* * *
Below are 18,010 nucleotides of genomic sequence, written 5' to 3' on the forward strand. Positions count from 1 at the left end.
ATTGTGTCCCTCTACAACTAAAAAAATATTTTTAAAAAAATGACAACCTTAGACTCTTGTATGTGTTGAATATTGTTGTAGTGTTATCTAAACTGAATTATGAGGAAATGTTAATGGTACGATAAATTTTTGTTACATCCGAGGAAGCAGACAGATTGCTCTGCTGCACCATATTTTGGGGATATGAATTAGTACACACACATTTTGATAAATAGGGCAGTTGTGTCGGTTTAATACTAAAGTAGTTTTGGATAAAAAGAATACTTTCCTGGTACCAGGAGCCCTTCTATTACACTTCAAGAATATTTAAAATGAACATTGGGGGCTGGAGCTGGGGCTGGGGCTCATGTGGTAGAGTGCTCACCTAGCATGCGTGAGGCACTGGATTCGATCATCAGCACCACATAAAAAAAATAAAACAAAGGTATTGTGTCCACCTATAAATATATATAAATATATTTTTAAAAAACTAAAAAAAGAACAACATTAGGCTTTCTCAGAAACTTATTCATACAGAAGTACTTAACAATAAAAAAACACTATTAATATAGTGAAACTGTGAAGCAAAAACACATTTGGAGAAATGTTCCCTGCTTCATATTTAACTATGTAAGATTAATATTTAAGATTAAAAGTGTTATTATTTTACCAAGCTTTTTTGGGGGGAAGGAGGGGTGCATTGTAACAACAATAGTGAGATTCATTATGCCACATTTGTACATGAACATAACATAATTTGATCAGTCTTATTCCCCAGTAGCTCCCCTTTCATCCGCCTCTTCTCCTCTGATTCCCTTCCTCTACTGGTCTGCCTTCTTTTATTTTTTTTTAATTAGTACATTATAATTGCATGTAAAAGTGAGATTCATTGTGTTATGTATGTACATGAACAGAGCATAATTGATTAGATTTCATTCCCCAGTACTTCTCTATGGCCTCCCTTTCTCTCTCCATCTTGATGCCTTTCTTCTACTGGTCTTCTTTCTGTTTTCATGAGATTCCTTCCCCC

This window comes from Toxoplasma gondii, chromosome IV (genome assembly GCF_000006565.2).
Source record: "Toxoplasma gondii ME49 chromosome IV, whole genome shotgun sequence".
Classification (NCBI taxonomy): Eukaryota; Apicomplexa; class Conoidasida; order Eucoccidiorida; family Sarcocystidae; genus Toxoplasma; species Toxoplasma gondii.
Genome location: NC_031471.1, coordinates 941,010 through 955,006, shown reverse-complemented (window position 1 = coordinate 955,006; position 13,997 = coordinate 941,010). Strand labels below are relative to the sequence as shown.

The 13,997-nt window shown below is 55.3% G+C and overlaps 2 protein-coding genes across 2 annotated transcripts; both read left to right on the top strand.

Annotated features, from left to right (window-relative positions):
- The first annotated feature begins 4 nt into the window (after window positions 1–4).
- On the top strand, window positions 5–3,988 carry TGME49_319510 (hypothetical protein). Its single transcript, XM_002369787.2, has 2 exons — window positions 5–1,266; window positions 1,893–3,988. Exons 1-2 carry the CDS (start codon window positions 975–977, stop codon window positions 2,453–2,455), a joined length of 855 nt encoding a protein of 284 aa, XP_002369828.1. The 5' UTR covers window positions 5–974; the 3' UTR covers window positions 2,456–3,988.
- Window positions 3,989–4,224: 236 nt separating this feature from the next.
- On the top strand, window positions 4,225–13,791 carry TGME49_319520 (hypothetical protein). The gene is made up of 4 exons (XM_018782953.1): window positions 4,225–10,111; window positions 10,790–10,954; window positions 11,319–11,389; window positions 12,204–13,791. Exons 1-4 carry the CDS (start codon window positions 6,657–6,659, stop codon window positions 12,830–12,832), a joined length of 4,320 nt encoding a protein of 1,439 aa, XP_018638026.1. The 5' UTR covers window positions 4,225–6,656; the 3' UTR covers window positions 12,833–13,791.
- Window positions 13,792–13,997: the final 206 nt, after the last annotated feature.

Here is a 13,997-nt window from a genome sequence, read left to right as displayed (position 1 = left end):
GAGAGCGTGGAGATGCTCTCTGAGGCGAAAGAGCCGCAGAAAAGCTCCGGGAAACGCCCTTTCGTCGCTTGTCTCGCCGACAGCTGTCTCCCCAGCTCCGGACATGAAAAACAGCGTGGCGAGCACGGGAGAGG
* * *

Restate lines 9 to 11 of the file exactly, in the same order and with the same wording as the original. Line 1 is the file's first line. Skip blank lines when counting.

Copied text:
- The first annotated feature begins 4 nt into the window (after window positions 1–4).
- On the top strand, window positions 5–3,988 carry TGME49_319510 (hypothetical protein). Its single transcript, XM_002369787.2, has 2 exons — window positions 5–1,266; window positions 1,893–3,988. Exons 1-2 carry the CDS (start codon window positions 975–977, stop codon window positions 2,453–2,455), a joined length of 855 nt encoding a protein of 284 aa, XP_002369828.1. The 5' UTR covers window positions 5–974; the 3' UTR covers window positions 2,456–3,988.
- Window positions 3,989–4,224: 236 nt separating this feature from the next.